evidence of his son's reputation. Based on these distinctions, we decline to find
Broadstreet expressly permits both claims when an employer admits liability under
the doctrine of respondeat superior.

Second, starting with Tindall, there is a line of Indiana precedent spanning


nearly five decades holding that an employer's admission that an employee was
acting within the course and scope of his employment precludes negligent hiring
claims.4 This outcome recognizes that a respondeat superior claim necessarily
involves an act within the scope of employment, whereas negligent hiring claims
require an act outside the scope of employment. Under each claim, the plaintiff

27
seeks the same result—employer liability—and recovery is based on the same
negligent act—the employee's. Tindall, 162 Ind. App. at 530, 320 N.E.2d at 768
(“Proof of negligence by the employee on the particular occasion at issue is a
common element to the theories of respondeat superior and negligent hiring.”). To
allow both claims would serve only to prejudice the employer, confuse the jury, and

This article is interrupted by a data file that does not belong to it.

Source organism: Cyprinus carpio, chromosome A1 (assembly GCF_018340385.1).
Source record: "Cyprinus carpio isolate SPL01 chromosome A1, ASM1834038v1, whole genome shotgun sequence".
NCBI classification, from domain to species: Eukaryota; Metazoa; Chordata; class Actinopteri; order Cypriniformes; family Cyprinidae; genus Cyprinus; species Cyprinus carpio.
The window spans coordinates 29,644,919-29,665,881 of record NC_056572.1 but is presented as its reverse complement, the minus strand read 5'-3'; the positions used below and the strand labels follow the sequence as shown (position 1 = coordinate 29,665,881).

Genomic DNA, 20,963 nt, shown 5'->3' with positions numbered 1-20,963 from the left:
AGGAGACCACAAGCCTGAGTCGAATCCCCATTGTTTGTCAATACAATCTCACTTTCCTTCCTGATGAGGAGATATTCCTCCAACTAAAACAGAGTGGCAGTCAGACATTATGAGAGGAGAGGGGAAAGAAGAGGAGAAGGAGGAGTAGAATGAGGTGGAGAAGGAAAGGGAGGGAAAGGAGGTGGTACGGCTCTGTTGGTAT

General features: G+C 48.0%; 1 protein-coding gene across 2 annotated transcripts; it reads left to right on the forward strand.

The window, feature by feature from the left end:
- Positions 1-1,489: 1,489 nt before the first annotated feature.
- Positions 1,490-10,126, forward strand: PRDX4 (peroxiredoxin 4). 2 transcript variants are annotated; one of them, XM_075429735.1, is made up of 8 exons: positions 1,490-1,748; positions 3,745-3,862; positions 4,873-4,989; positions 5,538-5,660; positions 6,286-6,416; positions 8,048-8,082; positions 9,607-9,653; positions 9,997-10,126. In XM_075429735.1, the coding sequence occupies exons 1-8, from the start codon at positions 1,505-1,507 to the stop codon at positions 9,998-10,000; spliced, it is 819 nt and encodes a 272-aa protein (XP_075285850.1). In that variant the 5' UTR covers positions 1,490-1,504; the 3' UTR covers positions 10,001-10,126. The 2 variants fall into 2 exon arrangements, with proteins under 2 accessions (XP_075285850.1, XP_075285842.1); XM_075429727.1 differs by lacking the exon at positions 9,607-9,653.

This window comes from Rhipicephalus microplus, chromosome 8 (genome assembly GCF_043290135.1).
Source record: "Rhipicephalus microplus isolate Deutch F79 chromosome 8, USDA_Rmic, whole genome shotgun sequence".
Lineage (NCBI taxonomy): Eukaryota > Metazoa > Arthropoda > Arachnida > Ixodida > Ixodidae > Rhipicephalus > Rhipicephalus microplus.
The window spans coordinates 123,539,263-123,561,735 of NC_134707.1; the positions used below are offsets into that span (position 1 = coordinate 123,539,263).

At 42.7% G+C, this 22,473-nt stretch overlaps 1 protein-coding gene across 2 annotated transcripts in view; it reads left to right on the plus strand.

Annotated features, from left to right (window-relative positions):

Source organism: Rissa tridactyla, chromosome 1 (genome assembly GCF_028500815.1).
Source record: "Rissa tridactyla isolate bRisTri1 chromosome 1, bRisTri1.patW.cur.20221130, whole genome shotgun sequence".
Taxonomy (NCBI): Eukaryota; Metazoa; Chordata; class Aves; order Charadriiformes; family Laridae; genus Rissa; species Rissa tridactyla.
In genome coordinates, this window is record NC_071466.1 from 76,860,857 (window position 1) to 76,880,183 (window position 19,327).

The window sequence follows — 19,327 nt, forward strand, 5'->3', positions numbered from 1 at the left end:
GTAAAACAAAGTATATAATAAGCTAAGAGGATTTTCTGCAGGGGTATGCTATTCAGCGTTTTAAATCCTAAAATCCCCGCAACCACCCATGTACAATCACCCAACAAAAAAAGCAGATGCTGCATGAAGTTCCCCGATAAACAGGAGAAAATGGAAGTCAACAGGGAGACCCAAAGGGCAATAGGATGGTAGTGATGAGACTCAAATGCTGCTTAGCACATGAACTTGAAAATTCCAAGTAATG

waste judicial resources when ultimately the result—that the employer is liable—is
the same and the employer has stipulated as much. Such an admission exposes an
employer to liability for any and all fault assessed to the employee's negligence, and
thus a negligent hiring claim becomes duplicative since a plaintiff may not recover
twice for the same damage. See INS Investigations Bureau, Inc. v. Lee, 784 N.E.2d
566, 577 (Ind. Ct. App. 2003) (“The law disfavors ․ double recovery for a single
wrong.”), trans. denied.

The Estate argues that precluding both claims contravenes Indiana's


Comparative Fault Act. We disagree. The Comparative Fault Act provides that the
jury must apportion fault to those “who caused or contributed to cause the alleged
injury[.]” Ind. Code § 34-51-2-8(b)(1) (2014). The rule expressed here and in Tindall
is consistent with this mandate because, as already stated, the negligent hiring and
respondeat superior claims are derived from the same negligent act of the